Wu et al. thought H2O2 could be triggering this intrinsic apoptotic pathway, and they attempted to build some evidence for their hypothesis. They first cultured human dental pulp cells and treated them with various concentrations of the bleaching agent for four hours. Once the cells were ready, they tested cell viability and saw that H2O2 treated cells were unable to thrive in the environment compared to the untreated group. They concluded this bleaching agent to be cytotoxic to the pulp cells.

What else did they find? After a Flow Cytometry test where they stained cells with Annexin V and propidium iodide (PI) their evidence grew. Annexin V only stain cells undergoing apoptosis. This is because it binds to phosphatidyserine, a lipid that is translocated from the inner side of the plasma membrane to the surface when apoptosis is occurring. PI stain can’t penetrate membranes, so it stains cells that are undergoing necrosis or that are in the late apoptotic phase. The researchers found higher percentages of apoptotic cells in those that were treated with H2O2. The highest concentration they tested was 100µmol/L, and there was a large percentage of these cells undergoing necrosis.

So this means higher concentrations of the ROS will induce our inflammatory response. This list of reasons why I don’t want to use H2O2 on my teeth is starting to grow. But wait, there’s more. Once Wu et al. knew apoptosis was occurring, they wanted to ensure it was by the intrinsic pathway they proposed. They did a Western Blot analysis to look at protein amounts, more specifically the amounts of activated caspase-9 and caspase-3. Both of these proteins were found to have increased expression in cells treated with H2O2 compared to the control group. These proteases are specific to the intrinsic pathway, and therefore they concluded apoptosis is indeed occurring in these human dental pulp cells when they are exposed to H2O2.

My cells are committing suicide when I try to make them whiter. Those poor pulp cells are dying and my dentin isn’t being regenerated. That’s probably why when I drink something cold or hot I feel sensitivity; my soft tissue is becoming more and more exposed. No wonder my teeth hurt after I wear those white strips. At least now I have an understanding of what is happening at a scientific level.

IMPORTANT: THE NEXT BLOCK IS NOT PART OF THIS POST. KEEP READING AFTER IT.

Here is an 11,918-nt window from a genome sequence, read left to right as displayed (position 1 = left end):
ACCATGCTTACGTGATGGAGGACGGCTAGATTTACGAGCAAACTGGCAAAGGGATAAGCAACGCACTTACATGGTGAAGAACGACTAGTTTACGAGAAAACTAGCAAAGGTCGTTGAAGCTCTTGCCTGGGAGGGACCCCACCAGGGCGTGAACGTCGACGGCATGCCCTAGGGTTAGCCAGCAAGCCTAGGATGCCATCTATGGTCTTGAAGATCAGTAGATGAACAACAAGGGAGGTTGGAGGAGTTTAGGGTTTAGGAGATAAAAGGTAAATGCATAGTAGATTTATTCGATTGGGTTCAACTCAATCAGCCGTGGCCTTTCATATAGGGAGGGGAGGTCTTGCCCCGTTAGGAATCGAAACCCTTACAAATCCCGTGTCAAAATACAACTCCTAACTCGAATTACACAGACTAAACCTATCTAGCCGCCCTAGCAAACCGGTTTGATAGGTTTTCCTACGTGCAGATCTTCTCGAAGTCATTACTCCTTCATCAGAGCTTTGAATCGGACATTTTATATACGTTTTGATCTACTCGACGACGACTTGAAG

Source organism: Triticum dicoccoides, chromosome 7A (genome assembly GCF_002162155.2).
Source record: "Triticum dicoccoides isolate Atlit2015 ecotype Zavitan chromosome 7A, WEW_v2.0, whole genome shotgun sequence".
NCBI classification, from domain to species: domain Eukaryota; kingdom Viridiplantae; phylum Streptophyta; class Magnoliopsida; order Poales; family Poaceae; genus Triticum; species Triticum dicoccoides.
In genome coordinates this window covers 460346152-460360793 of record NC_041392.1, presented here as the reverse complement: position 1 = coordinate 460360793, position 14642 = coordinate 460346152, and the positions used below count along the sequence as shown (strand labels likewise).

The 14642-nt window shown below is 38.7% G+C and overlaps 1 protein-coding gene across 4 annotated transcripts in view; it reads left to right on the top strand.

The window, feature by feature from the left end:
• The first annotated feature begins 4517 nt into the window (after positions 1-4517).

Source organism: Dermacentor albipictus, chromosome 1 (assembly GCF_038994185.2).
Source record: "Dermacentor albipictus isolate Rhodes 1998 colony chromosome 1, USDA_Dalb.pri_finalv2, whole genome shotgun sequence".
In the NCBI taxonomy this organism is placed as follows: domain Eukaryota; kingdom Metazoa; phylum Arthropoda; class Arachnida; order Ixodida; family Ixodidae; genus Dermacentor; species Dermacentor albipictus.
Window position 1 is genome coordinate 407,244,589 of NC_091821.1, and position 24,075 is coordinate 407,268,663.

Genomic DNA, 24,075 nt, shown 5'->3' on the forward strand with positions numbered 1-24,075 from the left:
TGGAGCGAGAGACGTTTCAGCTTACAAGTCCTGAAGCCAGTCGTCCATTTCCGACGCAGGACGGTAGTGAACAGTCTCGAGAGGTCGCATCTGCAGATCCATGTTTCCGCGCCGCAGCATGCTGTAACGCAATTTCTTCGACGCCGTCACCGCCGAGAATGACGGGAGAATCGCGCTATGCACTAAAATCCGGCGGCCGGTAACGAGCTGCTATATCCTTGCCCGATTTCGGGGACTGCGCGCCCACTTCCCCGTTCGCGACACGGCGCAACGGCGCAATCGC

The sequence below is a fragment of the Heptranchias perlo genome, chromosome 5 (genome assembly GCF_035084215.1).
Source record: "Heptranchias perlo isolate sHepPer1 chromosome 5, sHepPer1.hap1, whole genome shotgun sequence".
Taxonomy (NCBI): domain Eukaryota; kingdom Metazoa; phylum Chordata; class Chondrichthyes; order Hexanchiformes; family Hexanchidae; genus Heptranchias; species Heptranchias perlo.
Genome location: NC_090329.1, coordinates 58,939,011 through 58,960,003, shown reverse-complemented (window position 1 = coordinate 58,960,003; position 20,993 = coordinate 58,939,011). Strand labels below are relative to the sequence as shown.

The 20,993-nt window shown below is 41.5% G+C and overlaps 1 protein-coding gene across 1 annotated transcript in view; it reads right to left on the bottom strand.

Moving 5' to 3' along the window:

The discovery that the intrinsic apoptotic pathway is being induced is opening the door for a potential new target for improving the effects of bleaching agents on tooth sensitivity. Maybe one day I’ll be able to be “fully dressed” with a smile that doesn’t hurt so much.


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See References page for related articles on this post.

Shedding Some Light on the Matter: How the Use of Tetracycline Can Drastically Alter Your Teeth

In today’s world, people care a lot about their physical appearance. For job interviews, or for important events people want to make a good first impression, and as unfortunate as it is, their image is something most will remember.  People want white teeth; it’s a fact.  I know that for me, taking care of my teeth is something I take pride in. But maintaining white teeth can be a tricky task, seeing as there are so many factors that can cause tooth discolouration. Your habits and food sources can greatly alter the colour of your teeth.

Mind you, that does not stop me from drinking my daily coffee. Things like coffee and tobacco use cause extrinsic stains, which is probably more familiar to most people. These stains are caused by chemical interactions taking place on the enamel surface of your teeth from polyphenol compounds interacting with chromogens to create coloured compounds. Enamel is the top layer on your teeth, and is the most susceptible to extrinsic stains (Figure 1). It is the toughest tissue in the entire body,and its thickness varies across tooth surfaces. Amelogenesis, the process of enamel formation, involves the development and orientation of calcium phosphate crystals called hydroxyapatite crystals. If enamel gets damaged, there is no way to regenerate it. When it’s gone, it’s gone forever.

So most of us are aware of the fact that our daily habits, plus food and beverage choices can affect the colour of our teeth from staining enamel. Something we are not aware of is a type of staining that occurs during tooth development: intrinsic stains. In this case, some sort of internalized stimulus is causing teeth to become stained on the outside.

A particular type of intrinsic staining caught my eye, and an antibiotic called tetracycline causes it. As a student who is interested in going into Pharmacy, this intrigued me. Tetracyclines were first introduced back in 1948, and consist of four fused cyclic rings. These drugs are effective against both Gram-positive and negative bacteria and act as bacteriostatic agents, meaning they stop bacterial reproduction. At higher concentrations they can act as bactericidal agents. Tetracyclines are used to treat a variety of bacterial infections including pneumonia, acne, and urinary tract infections. Derivatives of tetracycline arise from alterations in the substituents attached to the ring structure (Figure 2).